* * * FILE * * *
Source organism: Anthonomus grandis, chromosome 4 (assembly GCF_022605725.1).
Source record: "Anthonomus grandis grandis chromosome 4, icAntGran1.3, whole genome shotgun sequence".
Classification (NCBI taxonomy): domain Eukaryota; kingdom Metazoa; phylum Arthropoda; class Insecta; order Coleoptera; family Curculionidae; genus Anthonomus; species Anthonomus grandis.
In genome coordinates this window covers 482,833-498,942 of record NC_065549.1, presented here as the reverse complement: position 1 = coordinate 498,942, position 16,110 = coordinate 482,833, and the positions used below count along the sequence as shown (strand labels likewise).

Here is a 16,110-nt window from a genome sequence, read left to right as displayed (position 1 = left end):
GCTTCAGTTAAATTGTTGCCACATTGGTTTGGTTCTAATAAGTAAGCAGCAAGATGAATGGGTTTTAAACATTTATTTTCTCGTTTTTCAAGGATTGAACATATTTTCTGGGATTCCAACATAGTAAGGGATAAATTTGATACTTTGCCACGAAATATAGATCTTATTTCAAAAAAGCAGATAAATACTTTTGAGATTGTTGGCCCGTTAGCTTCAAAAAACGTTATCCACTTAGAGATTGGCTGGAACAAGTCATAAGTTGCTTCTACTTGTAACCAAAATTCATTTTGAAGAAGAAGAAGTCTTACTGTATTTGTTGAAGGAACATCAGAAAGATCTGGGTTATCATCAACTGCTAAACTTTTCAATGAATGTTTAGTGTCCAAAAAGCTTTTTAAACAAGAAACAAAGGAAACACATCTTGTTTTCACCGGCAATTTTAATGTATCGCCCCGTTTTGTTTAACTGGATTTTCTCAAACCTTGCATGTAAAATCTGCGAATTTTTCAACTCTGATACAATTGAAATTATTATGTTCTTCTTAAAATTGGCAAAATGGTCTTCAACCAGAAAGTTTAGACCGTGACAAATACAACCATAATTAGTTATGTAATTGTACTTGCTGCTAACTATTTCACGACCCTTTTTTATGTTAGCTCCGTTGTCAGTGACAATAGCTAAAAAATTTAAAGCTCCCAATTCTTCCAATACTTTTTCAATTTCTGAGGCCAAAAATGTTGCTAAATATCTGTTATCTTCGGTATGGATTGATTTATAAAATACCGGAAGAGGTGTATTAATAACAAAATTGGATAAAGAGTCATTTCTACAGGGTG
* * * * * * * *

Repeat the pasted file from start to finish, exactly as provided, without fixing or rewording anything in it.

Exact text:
Source organism: Anthonomus grandis, chromosome 4 (assembly GCF_022605725.1).
Source record: "Anthonomus grandis grandis chromosome 4, icAntGran1.3, whole genome shotgun sequence".
Classification (NCBI taxonomy): domain Eukaryota; kingdom Metazoa; phylum Arthropoda; class Insecta; order Coleoptera; family Curculionidae; genus Anthonomus; species Anthonomus grandis.
In genome coordinates this window covers 482,833-498,942 of record NC_065549.1, presented here as the reverse complement: position 1 = coordinate 498,942, position 16,110 = coordinate 482,833, and the positions used below count along the sequence as shown (strand labels likewise).

Here is a 16,110-nt window from a genome sequence, read left to right as displayed (position 1 = left end):
GCTTCAGTTAAATTGTTGCCACATTGGTTTGGTTCTAATAAGTAAGCAGCAAGATGAATGGGTTTTAAACATTTATTTTCTCGTTTTTCAAGGATTGAACATATTTTCTGGGATTCCAACATAGTAAGGGATAAATTTGATACTTTGCCACGAAATATAGATCTTATTTCAAAAAAGCAGATAAATACTTTTGAGATTGTTGGCCCGTTAGCTTCAAAAAACGTTATCCACTTAGAGATTGGCTGGAACAAGTCATAAGTTGCTTCTACTTGTAACCAAAATTCATTTTGAAGAAGAAGAAGTCTTACTGTATTTGTTGAAGGAACATCAGAAAGATCTGGGTTATCATCAACTGCTAAACTTTTCAATGAATGTTTAGTGTCCAAAAAGCTTTTTAAACAAGAAACAAAGGAAACACATCTTGTTTTCACCGGCAATTTTAATGTATCGCCCCGTTTTGTTTAACTGGATTTTCTCAAACCTTGCATGTAAAATCTGCGAATTTTTCAACTCTGATACAATTGAAATTATTATGTTCTTCTTAAAATTGGCAAAATGGTCTTCAACCAGAAAGTTTAGACCGTGACAAATACAACCATAATTAGTTATGTAATTGTACTTGCTGCTAACTATTTCACGACCCTTTTTTATGTTAGCTCCGTTGTCAGTGACAATAGCTAAAAAATTTAAAGCTCCCAATTCTTCCAATACTTTTTCAATTTCTGAGGCCAAAAATGTTGCTAAATATCTGTTATCTTCGGTATGGATTGATTTATAAAATACCGGAAGAGGTGTATTAATAACAAAATTGGATAAAGAGTCATTTCTACAGGGTG